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Blood drive at Grand Canyon University dismantles donating misinformation

Updated February 27, 2023 - 7:03 pm

Suzanne Grinsted drove from Boulder City to Henderson to donate blood with the American Red Cross at the Grand Canyon University’s first community blood drive on Thursday, Feb. 23.

“I have family members that can’t donate due to health issues,” said Grinsted, a 57-year-old universal donor who donates blood regularly. “People need to come down to donate once so they can feel better about themselves.”

Stephanie Schleidt, a blood donor and director of GCU’s accelerated bachelor of science in nursing program, reached out to the American Red Cross to have blood drives following a 50 percent drop in donation appointments.

A large percentage of the population is eligible to donate blood but only 3 percent do, according to Rachel Flanigan, the executive director of the American Red Cross Southern Nevada.

“That’s kind of a scary statistic when you think about it,” she said.

Winter’s impact on blood donations

During winter, the blood supply runs thin in places with severe snow storms.

In areas with snowstorms and tremendous winds, many blood drives have been canceled as teams are unable to get to the location, according to Flanigan.

“We haven’t seen that big of a decline in southern Nevada specifically, since we have pretty spectacular weather overall,” she said. “So we don’t have to deal with compounding issues of snow and travel implications.”

But after the holidays, as families return to their routines, appointments tend to decline. People may also be unfamiliar with the process of donating blood, or may have a fear of needles, Flanigan says.

The Red Cross can help people bridge the gap of understanding, she says. One unit of blood can save up to three lives.

Myths surrounding donating blood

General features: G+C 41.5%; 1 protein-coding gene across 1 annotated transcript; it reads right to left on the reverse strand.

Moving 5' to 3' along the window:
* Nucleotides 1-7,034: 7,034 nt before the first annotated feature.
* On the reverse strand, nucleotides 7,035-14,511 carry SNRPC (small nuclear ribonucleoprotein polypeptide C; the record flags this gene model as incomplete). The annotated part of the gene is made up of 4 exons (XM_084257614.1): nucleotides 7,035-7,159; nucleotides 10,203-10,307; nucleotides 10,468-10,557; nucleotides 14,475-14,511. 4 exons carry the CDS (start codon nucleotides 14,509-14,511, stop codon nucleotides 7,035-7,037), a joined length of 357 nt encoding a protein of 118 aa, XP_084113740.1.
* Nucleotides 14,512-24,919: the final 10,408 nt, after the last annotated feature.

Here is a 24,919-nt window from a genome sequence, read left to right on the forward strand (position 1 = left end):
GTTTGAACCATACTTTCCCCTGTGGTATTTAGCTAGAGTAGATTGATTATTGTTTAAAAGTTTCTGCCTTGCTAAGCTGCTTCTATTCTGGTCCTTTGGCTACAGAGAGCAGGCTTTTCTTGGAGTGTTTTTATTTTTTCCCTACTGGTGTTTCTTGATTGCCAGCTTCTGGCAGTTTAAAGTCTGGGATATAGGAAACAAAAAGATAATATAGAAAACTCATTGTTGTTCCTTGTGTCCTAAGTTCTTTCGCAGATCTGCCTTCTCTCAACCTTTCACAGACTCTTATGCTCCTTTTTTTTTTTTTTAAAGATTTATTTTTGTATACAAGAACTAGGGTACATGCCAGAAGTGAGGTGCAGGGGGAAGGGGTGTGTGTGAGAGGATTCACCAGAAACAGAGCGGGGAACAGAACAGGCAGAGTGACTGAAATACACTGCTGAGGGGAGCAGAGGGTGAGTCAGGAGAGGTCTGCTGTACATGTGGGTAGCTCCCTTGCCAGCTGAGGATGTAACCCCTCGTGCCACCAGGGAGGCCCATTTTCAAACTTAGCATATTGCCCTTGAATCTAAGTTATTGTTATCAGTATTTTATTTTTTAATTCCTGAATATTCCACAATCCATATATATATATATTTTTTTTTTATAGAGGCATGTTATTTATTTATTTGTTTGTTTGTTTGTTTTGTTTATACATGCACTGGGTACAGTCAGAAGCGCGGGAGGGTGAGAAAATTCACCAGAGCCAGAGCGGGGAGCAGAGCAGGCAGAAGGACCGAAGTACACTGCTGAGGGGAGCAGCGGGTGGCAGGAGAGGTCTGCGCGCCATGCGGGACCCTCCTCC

There is common disinformation around donating blood, with one of the top reasons being the time commitment it takes to donate.

But according to Flanigan, the entire appointment takes less than an hour, with the fastest blood draw taking roughly 10 to 15 minutes. Part of that time is also recovering from the donation, with snacks and drinks to replenish nutrients.

There are some that believe that they may be too old to donate, but there is no age limit to donate blood, as long as the donor is healthy.

Restrictions on tattoos and piercings have recently changed. Donors must now wait three months after the tattoo was applied or the piercing was performed to donate.

Certain medications may also prohibit people from donating, but Flanigan said that the list of medications has been reduced, making it easier for more people to donate. Potential donors can search the Red Cross website to see what medications are included.

Grinsted said she stopped donating blood after having a test come back that wasn’t accurate. A few years ago, she resumed donating and is happy she does.

Grinsted’s mother was a nurse and would donate regularly until she passed away. Although her mother is no longer with her, Grinsted knows her mother is proud of her continuing to donate.

“If she was alive, she would still be donating,” she said.

Contact Jimmy Romo at jromo@reviewjournal.com or call 702-383-0350. Follow @jimi_writes on Twitter.

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